Take the 2-minute tour ×
Stack Overflow is a question and answer site for professional and enthusiast programmers. It's 100% free, no registration required.

How can I modify the following script to that it displays each value in its corresponding colum: The body of the script looks like this:

( $vmdisk, $totalio, $readpercentage, $cachehitpercentage, $currentkbpersecond,
  $maximumkbpersecond, $currentiopersecond, $maximumiopersecond
) = split (",", $line);
$totalio =~ s/\"//g;
$readpercentage =~ s/\"//g;
$cachehitpercentage =~ s/\"//g;
$currentkbpersecond =~ s/\"//g;
$maximumkbpersecond =~ s/\"//g;
$currentiopersecond =~ s/\"//g;
$maximumiopersecond =~ s/\"//g;

print "totalio:$totalio readpercentage:$readpercentage cachehitpercentage:$cachehitpercentage currentkbpersecond:$currentkbpersecond maximumkbpersecond:$maximumkbpersecond currentiopersecond:$currentiopersecond maximumiopersecond:$maximumiopersecond";

This will display this type of formatted output:

totalio:75.0 readpercentage:20.0 cachehitpercentage:93.3 currentkbpersecond:33.8 maximumkbpersecond:33.8 currentiopersecond:15.0 maximumiopersecond:15.0

everything is in one line. My goal is to get the output into columns and make it more readable. For example like this:

totalio readpercentage cachehitpercentage

75.00 20.0 93.0

How can I do this?

share|improve this question
    
I'd go, at least if you are panning on doing this report regularly, with Template::Toolkit or HTML::Template and output the report as HTML table. –  jira Nov 10 '12 at 16:56
    
yuck! Use Text::CSV_XS to parse your input! –  ikegami Nov 10 '12 at 20:30
    
Your split method seem a little heavy... Could you give us your input ? Maybe something like y|"||d;@array=split(" ")... –  F. Hauri Nov 11 '12 at 9:48
add comment

4 Answers

up vote 1 down vote accepted

Formats would be something to consider especially if you were taking these measurements several times and printing to stdout or a log file. perldoc perlform

$line = "0.0,75.0,20.0,93.3,33.8,33.8,15.0,15.0";

( $vmdisk, $totalio, $readpercentage, $cachehitpercentage, $currentkbpersecond, $maximumkbpersecond, $currentiopersecond, $maximumiopersecond) = split (",", $line);

$totalio =~ s/\"//g;
$readpercentage =~ s/\"//g;
$cachehitpercentage =~ s/\"//g;
$currentkbpersecond =~ s/\"//g;
$maximumkbpersecond =~ s/\"//g;
$currentiopersecond =~ s/\"//g;
$maximumiopersecond =~ s/\"//g;

format REPORT_HEADER = 
-------------------------------------------------------------------------------------------------------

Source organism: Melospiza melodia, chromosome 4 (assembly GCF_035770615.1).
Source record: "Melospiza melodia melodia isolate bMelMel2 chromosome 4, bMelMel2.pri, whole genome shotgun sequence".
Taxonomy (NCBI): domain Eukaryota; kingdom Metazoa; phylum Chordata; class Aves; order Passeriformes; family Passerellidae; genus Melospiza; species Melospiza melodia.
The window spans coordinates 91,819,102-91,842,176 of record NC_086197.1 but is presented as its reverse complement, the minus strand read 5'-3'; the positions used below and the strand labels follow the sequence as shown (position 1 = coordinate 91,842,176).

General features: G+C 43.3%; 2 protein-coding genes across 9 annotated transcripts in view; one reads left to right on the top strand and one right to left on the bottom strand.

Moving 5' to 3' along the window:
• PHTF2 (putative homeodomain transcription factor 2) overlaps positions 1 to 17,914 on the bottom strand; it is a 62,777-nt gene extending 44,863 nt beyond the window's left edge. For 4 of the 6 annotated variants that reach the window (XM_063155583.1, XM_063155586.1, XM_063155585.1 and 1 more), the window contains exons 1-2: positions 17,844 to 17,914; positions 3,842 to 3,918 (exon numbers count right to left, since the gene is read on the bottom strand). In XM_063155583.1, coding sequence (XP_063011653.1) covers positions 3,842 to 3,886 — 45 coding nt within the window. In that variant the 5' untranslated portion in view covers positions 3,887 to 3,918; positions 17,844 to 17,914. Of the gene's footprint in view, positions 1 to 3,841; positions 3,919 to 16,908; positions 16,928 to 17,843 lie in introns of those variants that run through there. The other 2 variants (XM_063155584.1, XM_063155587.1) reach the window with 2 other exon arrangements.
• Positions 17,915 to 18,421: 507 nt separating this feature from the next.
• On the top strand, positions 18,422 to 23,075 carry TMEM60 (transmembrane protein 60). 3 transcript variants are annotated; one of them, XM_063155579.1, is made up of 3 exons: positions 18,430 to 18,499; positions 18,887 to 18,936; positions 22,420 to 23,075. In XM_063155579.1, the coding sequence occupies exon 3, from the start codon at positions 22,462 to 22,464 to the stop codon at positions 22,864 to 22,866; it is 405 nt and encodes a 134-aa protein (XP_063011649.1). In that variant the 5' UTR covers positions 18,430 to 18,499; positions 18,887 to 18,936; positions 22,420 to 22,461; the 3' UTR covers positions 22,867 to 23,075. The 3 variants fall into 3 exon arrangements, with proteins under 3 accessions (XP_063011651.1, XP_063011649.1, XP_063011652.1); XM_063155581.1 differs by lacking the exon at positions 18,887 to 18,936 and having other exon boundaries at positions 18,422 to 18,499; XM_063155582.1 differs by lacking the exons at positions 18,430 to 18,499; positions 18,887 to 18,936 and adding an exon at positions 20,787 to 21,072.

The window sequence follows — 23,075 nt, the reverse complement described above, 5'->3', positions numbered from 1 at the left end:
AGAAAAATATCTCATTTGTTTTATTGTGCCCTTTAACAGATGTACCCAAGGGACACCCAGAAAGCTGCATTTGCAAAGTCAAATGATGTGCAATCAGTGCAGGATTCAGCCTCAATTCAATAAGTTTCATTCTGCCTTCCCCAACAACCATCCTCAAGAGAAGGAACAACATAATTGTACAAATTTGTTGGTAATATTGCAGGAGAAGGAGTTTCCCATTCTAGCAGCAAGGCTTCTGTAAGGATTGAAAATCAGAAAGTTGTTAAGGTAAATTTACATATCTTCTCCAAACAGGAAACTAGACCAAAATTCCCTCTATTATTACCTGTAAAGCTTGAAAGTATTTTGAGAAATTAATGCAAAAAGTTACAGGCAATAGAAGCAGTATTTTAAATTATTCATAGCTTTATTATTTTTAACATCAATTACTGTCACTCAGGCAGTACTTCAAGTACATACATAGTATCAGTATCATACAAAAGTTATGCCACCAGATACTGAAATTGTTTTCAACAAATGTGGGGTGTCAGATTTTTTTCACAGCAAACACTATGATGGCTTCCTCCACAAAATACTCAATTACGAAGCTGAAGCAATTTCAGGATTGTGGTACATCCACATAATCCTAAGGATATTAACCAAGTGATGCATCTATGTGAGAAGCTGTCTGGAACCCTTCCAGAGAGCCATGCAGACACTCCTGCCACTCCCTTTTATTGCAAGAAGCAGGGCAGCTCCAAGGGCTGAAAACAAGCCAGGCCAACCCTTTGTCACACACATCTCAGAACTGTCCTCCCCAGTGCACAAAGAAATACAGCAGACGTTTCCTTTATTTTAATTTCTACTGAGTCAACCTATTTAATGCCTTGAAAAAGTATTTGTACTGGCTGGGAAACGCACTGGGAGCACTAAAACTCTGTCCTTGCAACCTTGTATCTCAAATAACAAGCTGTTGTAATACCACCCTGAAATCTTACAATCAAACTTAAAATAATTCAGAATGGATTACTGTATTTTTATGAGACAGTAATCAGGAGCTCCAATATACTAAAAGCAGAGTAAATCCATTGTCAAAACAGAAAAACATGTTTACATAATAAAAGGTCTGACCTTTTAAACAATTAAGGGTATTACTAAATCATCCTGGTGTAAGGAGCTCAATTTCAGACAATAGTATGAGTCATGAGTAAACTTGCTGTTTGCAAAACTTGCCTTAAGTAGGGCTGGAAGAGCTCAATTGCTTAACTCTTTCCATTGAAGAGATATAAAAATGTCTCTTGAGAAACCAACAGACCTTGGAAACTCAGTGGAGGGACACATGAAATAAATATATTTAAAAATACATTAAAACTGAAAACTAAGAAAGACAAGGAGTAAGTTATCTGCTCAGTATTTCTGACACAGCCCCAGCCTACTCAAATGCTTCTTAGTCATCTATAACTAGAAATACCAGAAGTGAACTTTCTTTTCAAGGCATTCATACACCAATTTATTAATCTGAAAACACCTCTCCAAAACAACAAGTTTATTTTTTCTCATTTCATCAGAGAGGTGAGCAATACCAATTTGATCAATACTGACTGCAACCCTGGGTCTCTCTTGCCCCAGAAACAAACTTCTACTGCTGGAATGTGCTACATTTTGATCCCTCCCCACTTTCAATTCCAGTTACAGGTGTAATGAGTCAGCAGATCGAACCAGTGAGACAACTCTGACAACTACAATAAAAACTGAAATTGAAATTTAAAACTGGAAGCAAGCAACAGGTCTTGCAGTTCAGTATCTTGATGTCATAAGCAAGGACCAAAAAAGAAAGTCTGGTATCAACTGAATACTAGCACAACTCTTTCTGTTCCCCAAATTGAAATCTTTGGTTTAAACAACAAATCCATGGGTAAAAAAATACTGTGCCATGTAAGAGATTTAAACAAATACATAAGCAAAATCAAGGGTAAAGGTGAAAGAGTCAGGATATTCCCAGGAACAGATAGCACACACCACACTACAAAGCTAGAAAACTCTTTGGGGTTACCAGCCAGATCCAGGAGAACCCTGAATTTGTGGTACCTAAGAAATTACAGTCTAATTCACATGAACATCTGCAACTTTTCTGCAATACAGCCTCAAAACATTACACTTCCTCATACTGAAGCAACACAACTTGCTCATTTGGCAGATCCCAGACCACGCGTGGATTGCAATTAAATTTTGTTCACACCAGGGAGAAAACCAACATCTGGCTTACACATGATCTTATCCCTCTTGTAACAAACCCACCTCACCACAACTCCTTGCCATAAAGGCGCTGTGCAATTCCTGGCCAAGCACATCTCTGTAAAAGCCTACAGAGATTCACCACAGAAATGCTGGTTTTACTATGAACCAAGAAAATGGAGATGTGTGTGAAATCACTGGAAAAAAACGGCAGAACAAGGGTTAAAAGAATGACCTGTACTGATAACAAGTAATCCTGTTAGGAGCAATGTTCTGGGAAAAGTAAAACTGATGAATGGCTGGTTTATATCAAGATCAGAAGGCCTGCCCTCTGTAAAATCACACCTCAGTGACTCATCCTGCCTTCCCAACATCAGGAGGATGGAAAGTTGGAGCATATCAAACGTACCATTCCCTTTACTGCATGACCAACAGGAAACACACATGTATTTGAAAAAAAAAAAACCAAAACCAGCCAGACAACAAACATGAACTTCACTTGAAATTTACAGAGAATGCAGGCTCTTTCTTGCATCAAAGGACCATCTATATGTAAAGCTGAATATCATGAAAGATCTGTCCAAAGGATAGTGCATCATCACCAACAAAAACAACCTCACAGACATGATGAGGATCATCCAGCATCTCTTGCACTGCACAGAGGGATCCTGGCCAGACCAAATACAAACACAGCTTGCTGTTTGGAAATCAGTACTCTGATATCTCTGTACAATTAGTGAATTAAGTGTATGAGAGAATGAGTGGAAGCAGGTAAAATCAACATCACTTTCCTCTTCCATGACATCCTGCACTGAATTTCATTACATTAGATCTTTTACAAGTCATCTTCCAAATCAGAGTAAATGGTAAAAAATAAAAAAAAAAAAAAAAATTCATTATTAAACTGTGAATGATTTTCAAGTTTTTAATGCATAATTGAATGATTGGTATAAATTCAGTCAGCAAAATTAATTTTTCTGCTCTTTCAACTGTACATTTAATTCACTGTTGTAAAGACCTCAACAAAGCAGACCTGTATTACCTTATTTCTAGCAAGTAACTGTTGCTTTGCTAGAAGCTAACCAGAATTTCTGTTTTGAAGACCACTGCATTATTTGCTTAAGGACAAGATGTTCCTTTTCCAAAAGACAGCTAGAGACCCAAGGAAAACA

Total IO     Read %     Cache Hit %     Current kB/sec     Max kB/sec     Current IO/sec     Max IO/sec
-------------------------------------------------------------------------------------------------------
.

format REPORT_BODY = 
 @####.#    @###.##         @###.##            @###.##        @###.##            @###.##        @###.##
$totalio, $readpercentage, $cachehitpercentage, $currentkbpersecond, $maximumkbpersecond, $currentiopersecond, $maximumiopersecond
.

select(STDOUT);

$~= "REPORT_HEADER";
write;

$~= "REPORT_BODY";
write;

Would give you output like so:

-------------------------------------------------------------------------------------------------------
Total IO     Read %     Cache Hit %     Current kB/sec     Mac kB/sec     Current IO/sec     Max IO/sec
-------------------------------------------------------------------------------------------------------
    75.0      20.00           93.30              33.80          33.80              15.00          15.00
share|improve this answer
    
that is awesome! how can I add another column? for example say I want to add the time as the first field $time, $readpercentage, .... –  user1814718 Nov 12 '12 at 12:43
add comment

    printf "%-10s %-10s %-10s\n", $totalio, $readpercentage, $cachehitpercentage; 

Should do what you're looking for. Just append variables according to the pattern as needed. Reference: printf

share|improve this answer
    
awesome that works nicely thanks! –  user1814718 Nov 11 '12 at 16:00
add comment

Sorry I'm just walking out the door or I would give a better example. The thing you are looking for are formats. Read more at perldoc perlform.

share|improve this answer
    
I've heard Perl6::Form (Perl6-like forms for Perl5) is way better then the builtin forms. –  ikegami Nov 10 '12 at 20:29
add comment

Among the others, there's also the handy dandy Text::Table.

share|improve this answer
add comment

Your Answer

 
discard

By posting your answer, you agree to the privacy policy and terms of service.

Not the answer you're looking for? Browse other questions tagged or ask your own question.